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Martin Scorsese's rules for the 'Goodfellas' soundtrack

When it comes to arranging soundtracks, nobody is better in the movie business than Martin Scorsese. Unapologetically dependent on classic tunes from the 1950s and Rolling Stones songs (is there any Scorsese film that doesn’t have ‘Gimme Shelter’ in it?), Scorsese uses music as scene-drivers, almost as if the tracks playing over the action are being heard in real-time by the characters and dictating their actions.

Goodfellas, arguably the director’s best film, is no exception. Whether it’s the innocence of youth illustrated by The Cadillacs song ‘Speedo’, the wild paranoid flow of drugs and mania heightened by The Who’s track ‘Magic Bus’, or heinous destruction of the mob lifestyle underscored by the piano outro of ‘Layla’, Scorsese plugs in a playful jukebox approach to maximise emotional impact.

To the surprise of no one, Scorsese exerts complete control over the composition and tone of the non-diegetic sounds. When it came to Goodfellas specifically, though, Scorsese took it to a new level by implementing two strict rules on himself for the songs chosen.

The first of which was to avoid anachronisms. Whenever the scene was taking place, the song that was playing had to be released either the same year or it had to be older. This way, the immersion of the scene isn’t broken by a song that the characters themselves wouldn’t have heard. Since the film ends around the year 1980, that narrows the song selection to the three decades during which the story takes place. It instantly breeds authenticity.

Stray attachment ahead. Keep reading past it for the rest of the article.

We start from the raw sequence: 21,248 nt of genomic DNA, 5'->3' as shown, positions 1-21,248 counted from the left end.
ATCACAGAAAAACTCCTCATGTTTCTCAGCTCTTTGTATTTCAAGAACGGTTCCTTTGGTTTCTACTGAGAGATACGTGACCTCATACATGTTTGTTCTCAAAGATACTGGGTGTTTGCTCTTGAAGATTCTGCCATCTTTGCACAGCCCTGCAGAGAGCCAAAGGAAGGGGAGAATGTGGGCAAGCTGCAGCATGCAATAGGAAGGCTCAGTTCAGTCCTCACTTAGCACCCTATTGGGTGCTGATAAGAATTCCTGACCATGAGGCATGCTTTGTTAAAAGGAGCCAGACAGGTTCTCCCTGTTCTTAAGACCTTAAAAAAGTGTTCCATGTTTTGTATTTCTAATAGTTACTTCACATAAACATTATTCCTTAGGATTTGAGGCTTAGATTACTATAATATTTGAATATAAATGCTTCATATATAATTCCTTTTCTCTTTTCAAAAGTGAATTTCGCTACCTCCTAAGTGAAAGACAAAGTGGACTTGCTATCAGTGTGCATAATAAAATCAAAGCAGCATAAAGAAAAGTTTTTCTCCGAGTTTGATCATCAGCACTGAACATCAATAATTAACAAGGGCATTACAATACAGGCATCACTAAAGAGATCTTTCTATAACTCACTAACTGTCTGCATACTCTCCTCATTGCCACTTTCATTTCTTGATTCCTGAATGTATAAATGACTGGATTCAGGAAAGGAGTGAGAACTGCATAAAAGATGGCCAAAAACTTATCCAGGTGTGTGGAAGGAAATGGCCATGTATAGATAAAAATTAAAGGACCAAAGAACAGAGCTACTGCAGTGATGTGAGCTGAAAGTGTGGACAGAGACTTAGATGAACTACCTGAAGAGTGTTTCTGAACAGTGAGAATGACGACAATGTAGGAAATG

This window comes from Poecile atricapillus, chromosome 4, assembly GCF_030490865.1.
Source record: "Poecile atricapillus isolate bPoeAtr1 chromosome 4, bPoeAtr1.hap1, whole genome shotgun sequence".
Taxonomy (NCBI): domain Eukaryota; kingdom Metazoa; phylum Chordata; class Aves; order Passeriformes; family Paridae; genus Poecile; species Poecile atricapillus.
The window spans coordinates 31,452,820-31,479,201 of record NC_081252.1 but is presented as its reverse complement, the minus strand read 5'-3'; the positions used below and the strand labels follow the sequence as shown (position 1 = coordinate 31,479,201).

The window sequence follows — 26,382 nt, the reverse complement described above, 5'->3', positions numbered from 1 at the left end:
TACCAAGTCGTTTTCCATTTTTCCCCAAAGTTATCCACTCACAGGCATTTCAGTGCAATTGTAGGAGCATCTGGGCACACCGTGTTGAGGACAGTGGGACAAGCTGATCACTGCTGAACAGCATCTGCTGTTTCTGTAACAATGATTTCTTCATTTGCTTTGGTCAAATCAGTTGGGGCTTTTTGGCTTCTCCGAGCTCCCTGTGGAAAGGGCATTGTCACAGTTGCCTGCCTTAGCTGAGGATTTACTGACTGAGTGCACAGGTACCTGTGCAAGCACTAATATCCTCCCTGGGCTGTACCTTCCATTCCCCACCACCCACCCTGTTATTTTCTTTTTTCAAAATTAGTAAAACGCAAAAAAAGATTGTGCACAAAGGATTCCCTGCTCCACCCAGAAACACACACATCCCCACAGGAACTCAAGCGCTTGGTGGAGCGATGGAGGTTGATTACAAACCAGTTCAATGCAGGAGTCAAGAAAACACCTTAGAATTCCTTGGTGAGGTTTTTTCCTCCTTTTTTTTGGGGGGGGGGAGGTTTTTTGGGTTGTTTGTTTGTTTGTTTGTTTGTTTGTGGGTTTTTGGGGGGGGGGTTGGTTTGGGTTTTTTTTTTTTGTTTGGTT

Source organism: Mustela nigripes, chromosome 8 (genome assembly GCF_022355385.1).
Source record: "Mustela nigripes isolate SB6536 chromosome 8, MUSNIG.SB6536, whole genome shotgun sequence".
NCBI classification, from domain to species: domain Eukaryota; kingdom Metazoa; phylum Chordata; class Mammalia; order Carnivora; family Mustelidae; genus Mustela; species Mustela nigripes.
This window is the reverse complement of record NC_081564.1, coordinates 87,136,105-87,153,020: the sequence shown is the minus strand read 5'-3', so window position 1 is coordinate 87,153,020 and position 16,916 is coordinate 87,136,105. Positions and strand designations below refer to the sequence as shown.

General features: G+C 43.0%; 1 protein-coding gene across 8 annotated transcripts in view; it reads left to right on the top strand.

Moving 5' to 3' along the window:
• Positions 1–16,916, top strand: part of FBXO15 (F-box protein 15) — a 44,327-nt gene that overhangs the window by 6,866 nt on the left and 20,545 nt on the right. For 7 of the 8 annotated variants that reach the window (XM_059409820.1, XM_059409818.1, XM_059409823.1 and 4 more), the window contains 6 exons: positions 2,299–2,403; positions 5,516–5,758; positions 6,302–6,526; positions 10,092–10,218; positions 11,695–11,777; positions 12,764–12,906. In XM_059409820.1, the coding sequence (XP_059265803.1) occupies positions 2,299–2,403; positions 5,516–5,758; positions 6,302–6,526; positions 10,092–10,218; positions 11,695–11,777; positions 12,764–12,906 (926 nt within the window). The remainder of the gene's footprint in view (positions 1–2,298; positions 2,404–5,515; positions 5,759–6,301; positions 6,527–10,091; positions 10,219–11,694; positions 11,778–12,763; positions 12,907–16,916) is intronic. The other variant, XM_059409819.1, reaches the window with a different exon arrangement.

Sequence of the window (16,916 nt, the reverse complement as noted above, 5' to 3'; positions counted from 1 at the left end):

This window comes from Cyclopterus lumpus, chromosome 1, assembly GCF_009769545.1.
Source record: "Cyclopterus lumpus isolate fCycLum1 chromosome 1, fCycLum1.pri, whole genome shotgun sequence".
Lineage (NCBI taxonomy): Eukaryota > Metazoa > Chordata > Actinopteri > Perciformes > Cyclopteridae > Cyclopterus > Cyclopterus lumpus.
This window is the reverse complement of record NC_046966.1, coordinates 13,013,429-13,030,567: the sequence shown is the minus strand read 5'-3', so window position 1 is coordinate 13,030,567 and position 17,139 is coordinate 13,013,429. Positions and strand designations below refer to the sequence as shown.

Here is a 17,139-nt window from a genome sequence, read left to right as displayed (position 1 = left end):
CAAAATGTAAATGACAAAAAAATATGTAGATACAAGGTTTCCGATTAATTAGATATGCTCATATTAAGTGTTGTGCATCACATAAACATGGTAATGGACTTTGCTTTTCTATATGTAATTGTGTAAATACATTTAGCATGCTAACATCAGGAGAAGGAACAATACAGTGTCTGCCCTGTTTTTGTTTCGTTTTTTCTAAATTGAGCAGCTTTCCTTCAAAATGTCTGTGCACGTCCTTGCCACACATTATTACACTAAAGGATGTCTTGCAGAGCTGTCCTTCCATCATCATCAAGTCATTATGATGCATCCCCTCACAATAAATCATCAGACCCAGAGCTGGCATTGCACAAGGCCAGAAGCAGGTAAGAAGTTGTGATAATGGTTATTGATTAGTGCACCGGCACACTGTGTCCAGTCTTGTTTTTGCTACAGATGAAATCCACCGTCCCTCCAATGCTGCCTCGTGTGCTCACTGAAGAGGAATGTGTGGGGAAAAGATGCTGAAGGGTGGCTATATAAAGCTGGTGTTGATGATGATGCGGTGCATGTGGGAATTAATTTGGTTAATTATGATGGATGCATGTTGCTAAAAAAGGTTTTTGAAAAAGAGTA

The second rule focused on the song at hand commenting on the scene in some way, whether it was direct or inexplicit. For example, Tony Bennett’s ‘Rags to Riches’ opens the film and sets the tone for the major arc of Henry Hill. The Crystal’s ‘Then He Kissed Me’ underscores Karen’s falling for Henry at the Copacabana. Harry Nilsson’s ‘Jump Into the Fire’ soundtracks the gun delivery to Jimmy. In some obvious or less than obvious way, the song’s had to add to the narrative, not just sound cool.

It’s hard to argue with the results: Goodfellas is one of the greatest films of all time, thanks in no small part due to the precise fusion between the action on screen and the music heard over top of it. Scorsese can’t be touched when it comes to this talent. It’s not an inherent tool in a filmmakers arsenal, but Scorsese’s ear for music has always been his secret weapon.

Okay, since it’s a Scorsese article, here’s ‘Gimme Shelter’, because talking about Scorsese without The Stones is like going to a Modest Mouse concert without the band playing ‘Float On’.

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